6 questions for poultry farmer Mike Weaver
Tell us a little about yourself. Who are you, what do you do, and how did you end up doing it?
I’m a farmer now, I raise broiler chickens for Pilgrim’s Pride and Angus beef cattle. I’m a retired Federal agent for US Fish and Wildlife Enforcement and before that I was a state wildlife enforcement officer. In ‘01 I bought my poultry farm, it was turkeys, I did that for about 3 years, and then I converted to broiler chickens. I’m president of Contract Poultry Growers of the Virginias and also president of the Organization for Competitive Markets, which is a national family farmer advocate group.
We have another farm in the next valley from where our poultry farm is, and we wanted to buy some more land and preferably a bigger piece. At the time poultry was a good business to get into that would allow us the funds to buy a bit more property, so we did. But unfortunately for us, things haven’t changed since then especially pay-wise for farmers. The only pay increase we’ve had in the 14 years I’ve been raising chickens was one that just recently came out that was 6/10 of a cent per pound. And we’re going on almost 20 years, actually other growers tell me, since there has been an increase in base pay for farmers. At the same time Pilgrims just announced the last quarter their net profits was almost $3 billion. To give you some more background on how they abuse farmers, in 2015-2016 they paid their stockholders $2.2 billion in dividends. That’s not only wrong, its shameful to treat the farmers that way who make all that money for them and not give the farmers fair treatment.
How does contract farming affect the whole food system?
To really understand it you have to start at the beginning. The way the poultry companies have it set up is they go into economically depressed areas like ours and misrepresent at best and lie at worst about the revenue poultry will generate. They talk them (farmers) into building a facility to raise their chickens that today costs about $1.5 million dollars, and once they get them talked into doing that and farmers are in that much debt their choices are take what they give you or lose your home and your farm. Most farmers like me have to put their home and farm up for collateral to borrow that much money. That’s the situation, and they do it a lot of places around the country.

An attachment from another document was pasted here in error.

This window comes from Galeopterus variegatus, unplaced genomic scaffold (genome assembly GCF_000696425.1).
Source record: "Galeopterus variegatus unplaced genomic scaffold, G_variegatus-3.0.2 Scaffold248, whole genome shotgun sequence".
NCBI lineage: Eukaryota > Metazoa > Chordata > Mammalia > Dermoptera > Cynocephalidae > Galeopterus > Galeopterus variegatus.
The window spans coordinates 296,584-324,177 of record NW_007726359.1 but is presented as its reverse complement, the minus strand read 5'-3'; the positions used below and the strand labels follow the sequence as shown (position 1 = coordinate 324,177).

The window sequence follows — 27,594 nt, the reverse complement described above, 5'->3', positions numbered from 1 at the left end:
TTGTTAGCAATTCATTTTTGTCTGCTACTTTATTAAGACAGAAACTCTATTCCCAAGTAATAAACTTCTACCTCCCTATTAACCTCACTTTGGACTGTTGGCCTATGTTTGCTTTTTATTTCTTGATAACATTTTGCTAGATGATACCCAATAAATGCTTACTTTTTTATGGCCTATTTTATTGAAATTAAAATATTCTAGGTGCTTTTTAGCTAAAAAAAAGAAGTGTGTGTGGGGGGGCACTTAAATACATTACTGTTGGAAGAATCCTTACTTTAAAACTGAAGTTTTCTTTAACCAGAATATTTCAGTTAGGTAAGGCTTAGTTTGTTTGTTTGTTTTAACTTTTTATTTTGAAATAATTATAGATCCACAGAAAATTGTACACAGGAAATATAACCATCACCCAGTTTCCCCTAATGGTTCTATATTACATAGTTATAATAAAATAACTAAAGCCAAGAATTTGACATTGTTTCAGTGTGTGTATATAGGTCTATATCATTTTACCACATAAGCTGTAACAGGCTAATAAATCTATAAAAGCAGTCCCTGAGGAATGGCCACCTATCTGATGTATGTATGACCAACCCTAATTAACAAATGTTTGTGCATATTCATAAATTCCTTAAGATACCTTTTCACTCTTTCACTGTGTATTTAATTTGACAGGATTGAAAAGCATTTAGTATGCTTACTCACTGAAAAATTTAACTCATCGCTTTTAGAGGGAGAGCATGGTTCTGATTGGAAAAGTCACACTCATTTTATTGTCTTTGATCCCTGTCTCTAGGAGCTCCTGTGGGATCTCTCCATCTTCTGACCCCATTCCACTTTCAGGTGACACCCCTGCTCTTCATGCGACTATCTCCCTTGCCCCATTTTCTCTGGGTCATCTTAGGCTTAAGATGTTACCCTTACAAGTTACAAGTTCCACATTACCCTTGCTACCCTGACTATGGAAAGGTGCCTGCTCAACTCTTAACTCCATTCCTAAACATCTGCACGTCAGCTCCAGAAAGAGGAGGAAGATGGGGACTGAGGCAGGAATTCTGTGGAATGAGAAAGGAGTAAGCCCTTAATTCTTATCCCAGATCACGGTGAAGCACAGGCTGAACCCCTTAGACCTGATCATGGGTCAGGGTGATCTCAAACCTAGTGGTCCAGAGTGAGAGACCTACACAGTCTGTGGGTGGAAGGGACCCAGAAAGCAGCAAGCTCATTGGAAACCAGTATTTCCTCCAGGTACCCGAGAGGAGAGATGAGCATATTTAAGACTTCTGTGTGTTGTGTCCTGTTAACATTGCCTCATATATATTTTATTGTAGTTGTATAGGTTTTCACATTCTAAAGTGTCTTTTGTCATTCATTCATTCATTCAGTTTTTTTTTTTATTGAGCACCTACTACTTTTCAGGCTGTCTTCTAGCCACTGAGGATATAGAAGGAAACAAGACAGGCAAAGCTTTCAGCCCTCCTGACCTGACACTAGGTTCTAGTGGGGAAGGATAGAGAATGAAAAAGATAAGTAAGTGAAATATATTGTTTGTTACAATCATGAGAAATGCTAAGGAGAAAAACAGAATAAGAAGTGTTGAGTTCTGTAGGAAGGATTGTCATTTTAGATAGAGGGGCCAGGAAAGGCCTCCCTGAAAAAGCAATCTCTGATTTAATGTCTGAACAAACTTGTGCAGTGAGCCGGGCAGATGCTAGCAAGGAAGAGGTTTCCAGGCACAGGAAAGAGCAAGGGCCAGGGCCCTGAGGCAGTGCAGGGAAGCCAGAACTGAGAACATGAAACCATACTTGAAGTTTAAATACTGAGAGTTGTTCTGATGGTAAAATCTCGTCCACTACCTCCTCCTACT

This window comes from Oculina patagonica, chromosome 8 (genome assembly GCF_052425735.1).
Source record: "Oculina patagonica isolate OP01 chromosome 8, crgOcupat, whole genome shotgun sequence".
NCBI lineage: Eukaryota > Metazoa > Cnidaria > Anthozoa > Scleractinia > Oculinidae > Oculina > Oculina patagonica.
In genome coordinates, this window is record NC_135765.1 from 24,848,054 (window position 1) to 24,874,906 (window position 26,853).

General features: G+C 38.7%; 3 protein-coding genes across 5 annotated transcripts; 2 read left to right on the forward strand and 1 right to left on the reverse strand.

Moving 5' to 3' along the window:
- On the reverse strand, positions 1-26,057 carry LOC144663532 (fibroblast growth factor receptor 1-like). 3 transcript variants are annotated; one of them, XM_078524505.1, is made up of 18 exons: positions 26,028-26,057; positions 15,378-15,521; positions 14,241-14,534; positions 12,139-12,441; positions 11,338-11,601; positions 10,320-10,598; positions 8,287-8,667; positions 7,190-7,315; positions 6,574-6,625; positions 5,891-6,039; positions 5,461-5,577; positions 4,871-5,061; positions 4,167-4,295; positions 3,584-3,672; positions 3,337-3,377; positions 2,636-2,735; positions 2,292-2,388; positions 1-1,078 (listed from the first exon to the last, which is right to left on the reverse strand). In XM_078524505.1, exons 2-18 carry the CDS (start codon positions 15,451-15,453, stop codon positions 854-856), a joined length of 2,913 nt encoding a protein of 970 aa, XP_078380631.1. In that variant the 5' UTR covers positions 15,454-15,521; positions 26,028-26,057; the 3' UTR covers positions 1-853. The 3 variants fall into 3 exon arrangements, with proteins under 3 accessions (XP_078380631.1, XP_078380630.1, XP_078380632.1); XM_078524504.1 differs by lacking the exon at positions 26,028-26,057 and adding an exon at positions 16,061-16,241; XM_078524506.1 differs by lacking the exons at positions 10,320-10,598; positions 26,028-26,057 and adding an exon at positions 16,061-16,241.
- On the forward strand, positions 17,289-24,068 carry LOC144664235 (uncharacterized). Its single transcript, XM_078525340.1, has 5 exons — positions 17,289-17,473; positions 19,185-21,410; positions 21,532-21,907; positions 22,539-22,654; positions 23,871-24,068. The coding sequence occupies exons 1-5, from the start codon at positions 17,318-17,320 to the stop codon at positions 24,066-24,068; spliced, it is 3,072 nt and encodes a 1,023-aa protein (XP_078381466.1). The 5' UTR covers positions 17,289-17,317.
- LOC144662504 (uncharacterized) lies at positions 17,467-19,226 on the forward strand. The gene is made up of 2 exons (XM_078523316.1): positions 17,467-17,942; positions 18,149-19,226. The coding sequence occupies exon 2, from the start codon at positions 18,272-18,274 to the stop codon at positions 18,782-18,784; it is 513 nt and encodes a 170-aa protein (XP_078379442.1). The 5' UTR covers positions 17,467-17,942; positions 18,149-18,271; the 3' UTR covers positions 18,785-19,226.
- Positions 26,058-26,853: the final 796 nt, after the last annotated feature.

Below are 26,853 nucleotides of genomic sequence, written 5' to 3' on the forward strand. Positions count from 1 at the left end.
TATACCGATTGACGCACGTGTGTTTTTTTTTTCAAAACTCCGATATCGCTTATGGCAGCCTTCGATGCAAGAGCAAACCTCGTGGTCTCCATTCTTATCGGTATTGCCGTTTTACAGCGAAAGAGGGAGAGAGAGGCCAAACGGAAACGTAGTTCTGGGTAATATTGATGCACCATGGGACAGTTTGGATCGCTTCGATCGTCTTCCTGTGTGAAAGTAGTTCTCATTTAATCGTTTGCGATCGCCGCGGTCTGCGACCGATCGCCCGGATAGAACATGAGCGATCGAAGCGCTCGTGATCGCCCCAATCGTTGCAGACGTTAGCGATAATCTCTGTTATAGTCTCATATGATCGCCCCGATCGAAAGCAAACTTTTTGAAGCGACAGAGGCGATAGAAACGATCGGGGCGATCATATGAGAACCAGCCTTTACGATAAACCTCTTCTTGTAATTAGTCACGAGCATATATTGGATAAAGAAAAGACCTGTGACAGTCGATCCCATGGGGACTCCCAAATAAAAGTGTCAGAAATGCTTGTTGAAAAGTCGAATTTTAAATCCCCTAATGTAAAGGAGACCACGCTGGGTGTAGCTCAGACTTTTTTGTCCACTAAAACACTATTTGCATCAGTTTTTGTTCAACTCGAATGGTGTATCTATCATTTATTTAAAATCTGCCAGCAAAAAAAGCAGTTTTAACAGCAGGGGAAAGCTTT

We’ve gone to Congress and tried to get things changed, to make it illegal for them to do these kinds of things, but Big Ag essentially owns Congress. That’s another shameful situation.
It has a huge impact on rural America. The way these companies have it set up, and it’s not just poultry, it’s beef and pork, they’re all doing it, and the overall effect is they are drawing all the wealth out of our rural communities and sending it to Wall Street. If they were sharing with farmers the way they should be, you know, we buy pickup trucks and hardware, and everything else locally and spread the wealth around on the local level, but the way they’re sucking all the revenue out of the system it’s going to Wall Street and the fat cats in Congress. That’s how they buy their way in to run everything. Another result is that our kids have to go to the city to get a job further decimating rural America.
What’s the kind of central challenge that you’re focusing on in your advocacy to address what’s happening?
We’re trying to get the word out to the American public and inform them of what’s going on in the situation. We firmly believe that if the American public is better informed of these kinds of things I’m telling you about, and what’s going on, they will get behind us and use their votes to get rid of some of these politicians that are in the back pocket of Big Agriculture. That’s one of the main things we’re doing. We’re using social media, trying to push the word out every way that we can. Another movement we have going on through the Organization for Competitive Markets is to get all the ag sectors together. We’ve been battling these things for years in our own little corner, and we make some headway here and there but we make one step forward and get knocked back two steps, so we’re trying to get people together from all the different ag sectors to pool resources on every level and make more of a difference.